The Wupatki Ruins park and Sunset Crater are connected by a 35-mile loop road. Because we visited Wupatki first, we continued on the park road to Sunset Crater. You can also reach Sunset Crater via Highway 89, twelve miles north of Flagstaff.
En route to the crater, we stopped at a scenic overlook. The photo below shows the Painted Desert is the distance (barely discernible...unfortunately!) Honestly, it was beautiful in person.
Sunset Crater is a volcano that erupted for 6-12 months in 1064 AD. It is the youngest volcano of the San Francisco Volcanic Field (where there are over 600 cinder cones!) The Visitor Center exhibits provide information about the powerful geological forces in the region.
It is a 1,000-foot, cinder-cone, volcano that formed when molten rock sprayed into the air from a crack in the ground. The molten rock solidified and fell back to earth as large "bombs" and smaller cinders. The smallest cinders were carried by wind covering 800 square miles of northern Arizona with ash. All plants within a 3-mile radius were destroyed. Below is a photo of the volcano.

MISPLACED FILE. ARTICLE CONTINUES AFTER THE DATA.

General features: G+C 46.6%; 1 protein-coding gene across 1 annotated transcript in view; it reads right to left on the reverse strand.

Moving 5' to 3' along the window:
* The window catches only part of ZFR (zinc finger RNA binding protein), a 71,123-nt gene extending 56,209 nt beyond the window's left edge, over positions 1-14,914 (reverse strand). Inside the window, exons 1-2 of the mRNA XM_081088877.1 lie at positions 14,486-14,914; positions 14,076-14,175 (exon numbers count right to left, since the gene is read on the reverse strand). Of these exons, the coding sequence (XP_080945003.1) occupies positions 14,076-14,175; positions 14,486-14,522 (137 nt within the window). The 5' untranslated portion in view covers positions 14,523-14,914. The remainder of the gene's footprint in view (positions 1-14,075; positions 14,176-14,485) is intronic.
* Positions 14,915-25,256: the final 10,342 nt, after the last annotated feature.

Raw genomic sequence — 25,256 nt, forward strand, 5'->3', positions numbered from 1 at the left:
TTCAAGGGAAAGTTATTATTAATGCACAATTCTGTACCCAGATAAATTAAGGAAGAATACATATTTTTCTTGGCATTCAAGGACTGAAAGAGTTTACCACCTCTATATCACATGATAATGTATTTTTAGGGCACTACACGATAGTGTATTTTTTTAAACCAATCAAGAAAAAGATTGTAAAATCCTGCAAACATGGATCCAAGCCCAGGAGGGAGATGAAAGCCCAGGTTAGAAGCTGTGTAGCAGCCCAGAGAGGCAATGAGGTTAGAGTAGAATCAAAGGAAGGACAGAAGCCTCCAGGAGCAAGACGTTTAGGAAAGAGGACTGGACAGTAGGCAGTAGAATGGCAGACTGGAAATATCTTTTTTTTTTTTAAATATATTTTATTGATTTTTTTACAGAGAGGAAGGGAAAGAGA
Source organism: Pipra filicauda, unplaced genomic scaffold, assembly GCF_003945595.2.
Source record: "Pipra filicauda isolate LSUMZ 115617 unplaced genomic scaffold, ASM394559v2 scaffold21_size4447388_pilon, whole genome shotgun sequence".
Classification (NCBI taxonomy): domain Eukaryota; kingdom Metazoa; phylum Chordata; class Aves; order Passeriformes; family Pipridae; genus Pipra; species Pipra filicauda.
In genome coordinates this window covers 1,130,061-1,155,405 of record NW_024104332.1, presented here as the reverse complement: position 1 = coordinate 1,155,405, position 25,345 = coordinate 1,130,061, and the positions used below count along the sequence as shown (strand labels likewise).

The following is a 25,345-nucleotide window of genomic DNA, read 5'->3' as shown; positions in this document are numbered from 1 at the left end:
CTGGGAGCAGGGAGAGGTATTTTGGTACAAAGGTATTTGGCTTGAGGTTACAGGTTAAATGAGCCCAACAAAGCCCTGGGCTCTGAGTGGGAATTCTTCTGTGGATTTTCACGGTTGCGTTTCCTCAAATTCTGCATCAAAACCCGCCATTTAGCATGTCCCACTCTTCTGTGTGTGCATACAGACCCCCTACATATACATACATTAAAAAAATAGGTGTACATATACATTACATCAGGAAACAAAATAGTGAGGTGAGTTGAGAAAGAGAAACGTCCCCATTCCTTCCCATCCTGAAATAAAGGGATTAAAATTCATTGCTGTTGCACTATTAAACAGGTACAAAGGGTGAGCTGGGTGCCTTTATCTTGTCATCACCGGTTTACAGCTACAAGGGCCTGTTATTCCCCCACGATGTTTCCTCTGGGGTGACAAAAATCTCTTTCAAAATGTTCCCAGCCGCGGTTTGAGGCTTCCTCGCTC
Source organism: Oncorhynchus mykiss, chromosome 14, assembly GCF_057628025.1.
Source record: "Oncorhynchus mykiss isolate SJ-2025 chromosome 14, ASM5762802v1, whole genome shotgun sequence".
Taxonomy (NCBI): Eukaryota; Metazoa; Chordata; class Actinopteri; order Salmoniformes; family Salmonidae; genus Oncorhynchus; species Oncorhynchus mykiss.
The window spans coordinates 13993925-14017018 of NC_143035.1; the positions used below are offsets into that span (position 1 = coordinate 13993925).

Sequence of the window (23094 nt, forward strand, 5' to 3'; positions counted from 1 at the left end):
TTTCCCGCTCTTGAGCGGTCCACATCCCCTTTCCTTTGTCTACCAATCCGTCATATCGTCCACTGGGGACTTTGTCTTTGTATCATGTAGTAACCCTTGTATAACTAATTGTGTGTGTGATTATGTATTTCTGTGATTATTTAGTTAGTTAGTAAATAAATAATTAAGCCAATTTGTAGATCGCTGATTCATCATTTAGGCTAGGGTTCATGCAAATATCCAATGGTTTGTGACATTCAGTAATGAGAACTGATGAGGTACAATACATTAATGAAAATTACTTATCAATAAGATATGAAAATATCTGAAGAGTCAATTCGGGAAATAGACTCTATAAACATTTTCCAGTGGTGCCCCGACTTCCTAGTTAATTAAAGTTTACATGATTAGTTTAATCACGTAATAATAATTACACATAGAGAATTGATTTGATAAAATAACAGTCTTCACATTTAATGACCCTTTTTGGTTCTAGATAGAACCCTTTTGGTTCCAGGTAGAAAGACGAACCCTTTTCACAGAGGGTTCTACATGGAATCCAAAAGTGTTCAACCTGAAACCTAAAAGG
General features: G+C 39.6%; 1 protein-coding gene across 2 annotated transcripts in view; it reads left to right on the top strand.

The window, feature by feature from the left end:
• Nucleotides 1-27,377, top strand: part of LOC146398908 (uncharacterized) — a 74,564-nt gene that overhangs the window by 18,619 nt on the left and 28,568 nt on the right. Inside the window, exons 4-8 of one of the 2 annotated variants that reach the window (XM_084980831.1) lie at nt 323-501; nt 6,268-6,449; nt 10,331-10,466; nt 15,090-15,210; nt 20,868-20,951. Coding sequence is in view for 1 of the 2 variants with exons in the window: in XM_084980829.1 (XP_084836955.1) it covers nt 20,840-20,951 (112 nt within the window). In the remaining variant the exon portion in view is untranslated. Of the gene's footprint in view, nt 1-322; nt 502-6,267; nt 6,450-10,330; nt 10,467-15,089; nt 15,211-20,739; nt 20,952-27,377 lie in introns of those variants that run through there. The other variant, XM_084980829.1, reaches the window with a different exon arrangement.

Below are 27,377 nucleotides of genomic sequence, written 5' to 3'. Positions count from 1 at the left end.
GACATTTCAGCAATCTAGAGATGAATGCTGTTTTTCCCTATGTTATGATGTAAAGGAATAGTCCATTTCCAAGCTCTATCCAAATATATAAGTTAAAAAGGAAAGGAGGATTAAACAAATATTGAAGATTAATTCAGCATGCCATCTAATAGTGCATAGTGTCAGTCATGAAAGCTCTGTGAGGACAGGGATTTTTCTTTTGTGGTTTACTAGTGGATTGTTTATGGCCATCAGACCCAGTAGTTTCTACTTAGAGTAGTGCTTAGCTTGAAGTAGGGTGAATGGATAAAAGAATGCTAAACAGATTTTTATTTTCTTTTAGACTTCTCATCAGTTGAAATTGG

The final burst of volcanic activity involved red and yellow cinders from the vent that fell on the rim. The glow of these cinders is how the volcano got its name. Also, red cinder-covered centers mark a fissure where the last volcanic activity occurred. Can you discern them in these two photos?
Hundreds of thousands of people were encouraged to climb Sunset Crater resulting in extensive erosion of the cone. Climbing was subsequently banned over 30 years ago. The only way to see the rim is by making the strenuous hike on the O'Leary Peak Trail (we did not do this.)
The black soil everywhere from the eruption 900+ years ago is amazing. The lava formations at the base of the volcano are also crazy!
Admission to this park is $5/person or is covered by admission to Wupatki Ruins. John's senior pass gets us in for free. There are no restaurants, overnight accommodations or other services at this park.